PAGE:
Quick Consults


    Spirituality

    As your question suggests, some patients believe or intuitively sense that illness has a spiritual as well as a physical dimension. For them, receiving medical care is part of a bigger picture that involves their spirituality and/or religious faith. As they face the anxiety of a life-limiting illness, patients may turn to familiar spiritual... read more...
    No matter what your patient has done in her life, she can create a legacy. She can gain a place in the hearts and memories of people if she weaves love, gratitude and forgiveness into the last chapter of her life story. This is the simple, yet profound, wisdom that comes from Dr. Ira Byock’s identification of the four statements that matter... read more...
    Your patient is carrying a double burden – his health problems and his self-blame for not being healed. It may be that his sense of failure about not being healed is reinforced by members of his family or faith community who believe that prayers offered in deep faith will be answered. As his prayers for healing go unanswered, he may also feel... read more...
    Pain and symptom management are central to end-of-life care . When a patient does not allow us to do all we can to control symptoms, it can be very unsettling. We may feel frustrated in witnessing suffering that seems unnecessary and have difficulty understanding why the patient is not willing to receive what we have to offer. Often we use... read more...
    Death and dying often elicit a heightened awareness of the importance of spirituality in patients, families and health care professionals. Caring for dying people and their families may offer opportunities to help them find meaning, love, hope and peace in the midst of very difficult circumstances. With these opportunities comes the responsibility... read more...
    Your question indicates sensitivity and recognition of the important role the patient’s religion plays in her illness experience ― an essential component of spiritual care at the end of life, in and of itself. Your sense of inadequacy in addressing spiritual and religious issues is common among health care professionals, even among spiritual... read more...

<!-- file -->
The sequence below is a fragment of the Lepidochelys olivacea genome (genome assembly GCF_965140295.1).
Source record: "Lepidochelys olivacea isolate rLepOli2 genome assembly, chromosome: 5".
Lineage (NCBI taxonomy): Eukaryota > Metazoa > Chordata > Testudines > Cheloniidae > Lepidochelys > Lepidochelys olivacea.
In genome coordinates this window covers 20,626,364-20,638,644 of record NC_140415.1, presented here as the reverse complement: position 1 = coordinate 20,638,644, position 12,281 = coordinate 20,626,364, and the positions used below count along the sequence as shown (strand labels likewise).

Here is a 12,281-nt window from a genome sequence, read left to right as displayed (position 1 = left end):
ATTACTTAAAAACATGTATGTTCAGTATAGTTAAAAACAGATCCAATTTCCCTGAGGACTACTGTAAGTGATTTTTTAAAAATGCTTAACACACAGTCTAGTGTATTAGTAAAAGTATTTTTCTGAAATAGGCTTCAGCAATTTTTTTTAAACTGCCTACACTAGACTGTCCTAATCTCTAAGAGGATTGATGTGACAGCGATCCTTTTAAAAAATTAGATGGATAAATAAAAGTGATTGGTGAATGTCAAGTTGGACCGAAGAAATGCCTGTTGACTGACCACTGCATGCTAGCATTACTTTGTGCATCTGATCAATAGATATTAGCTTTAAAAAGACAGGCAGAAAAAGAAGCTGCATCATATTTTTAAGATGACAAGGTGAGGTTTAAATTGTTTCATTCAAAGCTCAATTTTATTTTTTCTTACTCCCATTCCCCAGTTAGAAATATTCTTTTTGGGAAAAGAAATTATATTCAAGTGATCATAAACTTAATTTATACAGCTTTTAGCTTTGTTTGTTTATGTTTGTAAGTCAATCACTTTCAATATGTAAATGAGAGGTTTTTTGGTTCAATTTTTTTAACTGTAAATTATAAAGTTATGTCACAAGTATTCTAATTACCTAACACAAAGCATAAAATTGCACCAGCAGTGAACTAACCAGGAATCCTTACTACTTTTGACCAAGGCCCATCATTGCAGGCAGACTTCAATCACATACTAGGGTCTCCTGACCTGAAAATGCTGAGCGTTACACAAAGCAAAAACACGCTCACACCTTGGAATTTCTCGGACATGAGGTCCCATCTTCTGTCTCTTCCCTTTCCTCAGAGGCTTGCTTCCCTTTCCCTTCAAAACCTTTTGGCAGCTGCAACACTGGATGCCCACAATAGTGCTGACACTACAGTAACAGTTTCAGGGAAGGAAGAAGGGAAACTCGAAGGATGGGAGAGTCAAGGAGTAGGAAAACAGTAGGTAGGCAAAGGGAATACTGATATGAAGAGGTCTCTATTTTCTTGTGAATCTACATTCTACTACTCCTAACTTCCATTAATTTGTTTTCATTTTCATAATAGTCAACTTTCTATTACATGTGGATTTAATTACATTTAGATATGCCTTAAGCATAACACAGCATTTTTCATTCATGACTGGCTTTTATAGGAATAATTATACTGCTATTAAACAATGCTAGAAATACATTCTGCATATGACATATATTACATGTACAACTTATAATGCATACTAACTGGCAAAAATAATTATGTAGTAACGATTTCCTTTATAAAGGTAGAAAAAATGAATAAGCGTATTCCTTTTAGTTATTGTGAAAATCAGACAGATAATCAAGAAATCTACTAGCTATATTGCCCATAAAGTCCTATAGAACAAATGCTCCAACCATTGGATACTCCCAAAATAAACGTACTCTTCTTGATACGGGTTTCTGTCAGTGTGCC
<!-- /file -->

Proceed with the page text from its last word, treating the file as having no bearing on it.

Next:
Attending to the spiritual struggles and needs of patients and families is part of palliative care philosophy and practice. Clearly, you have spirituality on your radar as you care for patients and have integrated it into your practice. Your comfort in opening up conversations with patients about their spiritual perspectives and religious... read more...
    Your patient clearly has a lot to live for and wants to live well in spite of her health issues. She does not see palliative care as an opportunity to improve her quality of life and physical comfort, but rather as a sign that she has given up and lost hope. She continues to cling to hope for a cure although this appears medically impossible. read more...
    When patients are uncomfortable or in distress, even though their physical symptoms are well controlled, they may be experiencing spiritual pain . Spiritual pain is often experienced in the midst of a life-limiting illness and is “a great mimicker, often presenting as physical pain, anxiety or depression , anorexia , insomnia or shortness... read more...
    Assessing and responding to the spiritual needs of patients and families are important aspects of person-centred, comprehensive palliative care. However, hospice palliative care programs and settings vary widely in their spiritual care resources. Ideally, every palliative care team should include a certified spiritual care provider (i. e.,... read more...